Who knew that Shakespeare's life and plays (and poetry) would inspire fan fiction? Who knew that some of those fans would be well-known writers? One book I'm particularly intrigued by is My Name is Will by Jess Winfield,subtitled "a novel of sex, drugs and Shakespeare. The "Will" of the title is Willie Shakespeare Greenberg, a modern grad student who's up to no good, with a parallel story back in the 16th century. It sounds ambitious and it's got a ton of four-star reviews on Amazon, so I'm going to check it out. (I also love the cover.)
Christopher Moore, who wrote the delightful Practical Demonkeeping, has a novel called Fool that's based loosely (and hilariously) on King Lear. Here the story is told, as the title suggests, from the point of view of the court jester. The story is Lear-centric but touches on the entire Shakespeare canon in passing and if you're a fan of Moore, you will love it and if you don't know Moore, this is the book to read after you've read Practical Demonkeeping, which is one of the funniest urban fantasies out there. (In fact, if I ever do an Amazon "listmania" list, it will be first on my list of "Urban Fantasies without vampires or werewolves.")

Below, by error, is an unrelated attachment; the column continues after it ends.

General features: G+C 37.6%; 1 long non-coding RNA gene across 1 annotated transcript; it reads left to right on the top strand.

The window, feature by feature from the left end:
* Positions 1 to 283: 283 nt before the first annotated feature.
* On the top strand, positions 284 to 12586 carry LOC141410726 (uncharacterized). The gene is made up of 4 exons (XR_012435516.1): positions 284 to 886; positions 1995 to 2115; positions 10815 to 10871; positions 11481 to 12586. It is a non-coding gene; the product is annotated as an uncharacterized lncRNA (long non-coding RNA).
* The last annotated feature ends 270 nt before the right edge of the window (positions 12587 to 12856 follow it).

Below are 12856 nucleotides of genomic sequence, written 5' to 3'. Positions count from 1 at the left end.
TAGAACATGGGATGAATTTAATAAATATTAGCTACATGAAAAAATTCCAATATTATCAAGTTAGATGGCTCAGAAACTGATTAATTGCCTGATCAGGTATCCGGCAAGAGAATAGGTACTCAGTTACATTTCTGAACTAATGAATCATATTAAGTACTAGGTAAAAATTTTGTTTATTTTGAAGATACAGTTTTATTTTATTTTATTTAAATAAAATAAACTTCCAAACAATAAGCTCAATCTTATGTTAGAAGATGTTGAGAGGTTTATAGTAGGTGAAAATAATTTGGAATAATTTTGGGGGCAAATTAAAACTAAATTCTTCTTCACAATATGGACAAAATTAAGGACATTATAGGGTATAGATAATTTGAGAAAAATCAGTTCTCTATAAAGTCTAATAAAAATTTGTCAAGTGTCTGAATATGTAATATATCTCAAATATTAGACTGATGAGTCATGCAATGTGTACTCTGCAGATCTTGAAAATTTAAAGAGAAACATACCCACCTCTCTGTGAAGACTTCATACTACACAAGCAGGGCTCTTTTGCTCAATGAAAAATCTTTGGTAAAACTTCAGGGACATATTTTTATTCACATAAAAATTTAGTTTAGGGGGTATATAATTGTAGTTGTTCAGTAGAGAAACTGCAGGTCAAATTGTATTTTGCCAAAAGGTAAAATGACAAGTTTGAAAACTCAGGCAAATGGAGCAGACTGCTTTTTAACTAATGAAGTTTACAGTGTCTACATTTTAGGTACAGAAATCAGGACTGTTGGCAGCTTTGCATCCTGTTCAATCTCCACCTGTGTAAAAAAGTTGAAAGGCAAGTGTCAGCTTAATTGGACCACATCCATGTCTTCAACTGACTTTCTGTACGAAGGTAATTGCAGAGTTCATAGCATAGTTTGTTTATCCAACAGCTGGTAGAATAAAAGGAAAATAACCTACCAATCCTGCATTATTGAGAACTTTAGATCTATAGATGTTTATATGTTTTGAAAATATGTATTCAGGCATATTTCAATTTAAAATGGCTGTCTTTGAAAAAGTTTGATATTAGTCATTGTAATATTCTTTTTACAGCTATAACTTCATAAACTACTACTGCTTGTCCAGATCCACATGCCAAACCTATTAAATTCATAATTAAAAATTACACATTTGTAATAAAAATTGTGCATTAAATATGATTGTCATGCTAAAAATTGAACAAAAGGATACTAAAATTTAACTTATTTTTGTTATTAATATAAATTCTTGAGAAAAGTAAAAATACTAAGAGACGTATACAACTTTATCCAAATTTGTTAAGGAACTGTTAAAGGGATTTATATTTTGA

Another novel that intrigues me (and is, in fact, already resident in my Kindle) is AJ Hartley and David Hewson's Macbeth: A Novel, a reimagining of "the Scottish play." Set in 11th century Scotland but conceived like a 21st century thriller, the book sounds like a great read.
Several different sources have compiled lists of books inspired by Shakesoeare, including Steinbeck's The Winter of Our Discontent, Infinite Jest by David Foster Wallace, and A Thousand Acres by Jane Smiley. Here's Matt Haig's top ten novels inspired by Shakespeare. Here's another list from Hub Pages. And finally, from the New York Public Library, a reading list of fiction based on or inspired by Shakespere.